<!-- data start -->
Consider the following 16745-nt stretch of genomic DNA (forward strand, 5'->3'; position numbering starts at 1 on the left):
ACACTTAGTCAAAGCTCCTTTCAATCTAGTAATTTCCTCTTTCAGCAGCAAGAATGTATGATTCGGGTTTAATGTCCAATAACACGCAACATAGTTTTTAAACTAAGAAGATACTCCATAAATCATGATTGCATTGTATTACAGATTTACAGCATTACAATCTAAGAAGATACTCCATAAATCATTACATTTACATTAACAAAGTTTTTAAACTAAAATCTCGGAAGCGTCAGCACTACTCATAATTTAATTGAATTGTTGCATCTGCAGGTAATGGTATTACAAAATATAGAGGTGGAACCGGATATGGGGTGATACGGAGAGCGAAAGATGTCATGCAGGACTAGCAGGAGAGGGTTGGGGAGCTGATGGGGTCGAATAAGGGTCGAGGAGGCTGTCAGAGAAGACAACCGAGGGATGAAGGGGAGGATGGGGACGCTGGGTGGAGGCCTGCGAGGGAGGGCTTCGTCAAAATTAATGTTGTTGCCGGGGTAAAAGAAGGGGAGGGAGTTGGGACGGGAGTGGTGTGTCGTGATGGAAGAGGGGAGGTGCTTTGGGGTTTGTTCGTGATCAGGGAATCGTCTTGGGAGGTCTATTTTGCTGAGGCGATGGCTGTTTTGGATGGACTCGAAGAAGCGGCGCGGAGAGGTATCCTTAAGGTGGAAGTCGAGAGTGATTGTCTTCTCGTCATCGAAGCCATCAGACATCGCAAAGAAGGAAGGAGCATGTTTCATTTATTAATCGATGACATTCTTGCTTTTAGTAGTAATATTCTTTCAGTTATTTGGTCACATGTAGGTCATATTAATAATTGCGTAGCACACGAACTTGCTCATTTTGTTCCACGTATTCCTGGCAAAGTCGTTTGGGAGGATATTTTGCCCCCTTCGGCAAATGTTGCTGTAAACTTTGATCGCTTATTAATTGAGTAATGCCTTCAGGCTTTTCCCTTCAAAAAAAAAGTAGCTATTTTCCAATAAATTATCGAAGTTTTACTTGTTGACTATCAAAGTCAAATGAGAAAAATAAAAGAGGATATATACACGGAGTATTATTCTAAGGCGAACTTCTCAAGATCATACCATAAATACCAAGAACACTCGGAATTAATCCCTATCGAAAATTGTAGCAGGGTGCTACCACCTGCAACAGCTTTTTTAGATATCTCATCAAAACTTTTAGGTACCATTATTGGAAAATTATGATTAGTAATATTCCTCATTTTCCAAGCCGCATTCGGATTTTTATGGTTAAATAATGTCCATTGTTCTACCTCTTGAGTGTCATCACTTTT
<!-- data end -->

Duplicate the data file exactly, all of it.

Consider the following 16745-nt stretch of genomic DNA (forward strand, 5'->3'; position numbering starts at 1 on the left):
ACACTTAGTCAAAGCTCCTTTCAATCTAGTAATTTCCTCTTTCAGCAGCAAGAATGTATGATTCGGGTTTAATGTCCAATAACACGCAACATAGTTTTTAAACTAAGAAGATACTCCATAAATCATGATTGCATTGTATTACAGATTTACAGCATTACAATCTAAGAAGATACTCCATAAATCATTACATTTACATTAACAAAGTTTTTAAACTAAAATCTCGGAAGCGTCAGCACTACTCATAATTTAATTGAATTGTTGCATCTGCAGGTAATGGTATTACAAAATATAGAGGTGGAACCGGATATGGGGTGATACGGAGAGCGAAAGATGTCATGCAGGACTAGCAGGAGAGGGTTGGGGAGCTGATGGGGTCGAATAAGGGTCGAGGAGGCTGTCAGAGAAGACAACCGAGGGATGAAGGGGAGGATGGGGACGCTGGGTGGAGGCCTGCGAGGGAGGGCTTCGTCAAAATTAATGTTGTTGCCGGGGTAAAAGAAGGGGAGGGAGTTGGGACGGGAGTGGTGTGTCGTGATGGAAGAGGGGAGGTGCTTTGGGGTTTGTTCGTGATCAGGGAATCGTCTTGGGAGGTCTATTTTGCTGAGGCGATGGCTGTTTTGGATGGACTCGAAGAAGCGGCGCGGAGAGGTATCCTTAAGGTGGAAGTCGAGAGTGATTGTCTTCTCGTCATCGAAGCCATCAGACATCGCAAAGAAGGAAGGAGCATGTTTCATTTATTAATCGATGACATTCTTGCTTTTAGTAGTAATATTCTTTCAGTTATTTGGTCACATGTAGGTCATATTAATAATTGCGTAGCACACGAACTTGCTCATTTTGTTCCACGTATTCCTGGCAAAGTCGTTTGGGAGGATATTTTGCCCCCTTCGGCAAATGTTGCTGTAAACTTTGATCGCTTATTAATTGAGTAATGCCTTCAGGCTTTTCCCTTCAAAAAAAAAGTAGCTATTTTCCAATAAATTATCGAAGTTTTACTTGTTGACTATCAAAGTCAAATGAGAAAAATAAAAGAGGATATATACACGGAGTATTATTCTAAGGCGAACTTCTCAAGATCATACCATAAATACCAAGAACACTCGGAATTAATCCCTATCGAAAATTGTAGCAGGGTGCTACCACCTGCAACAGCTTTTTTAGATATCTCATCAAAACTTTTAGGTACCATTATTGGAAAATTATGATTAGTAATATTCCTCATTTTCCAAGCCGCATTCGGATTTTTATGGTTAAATAATGTCCATTGTTCTACCTCTTGAGTGTCATCACTTTT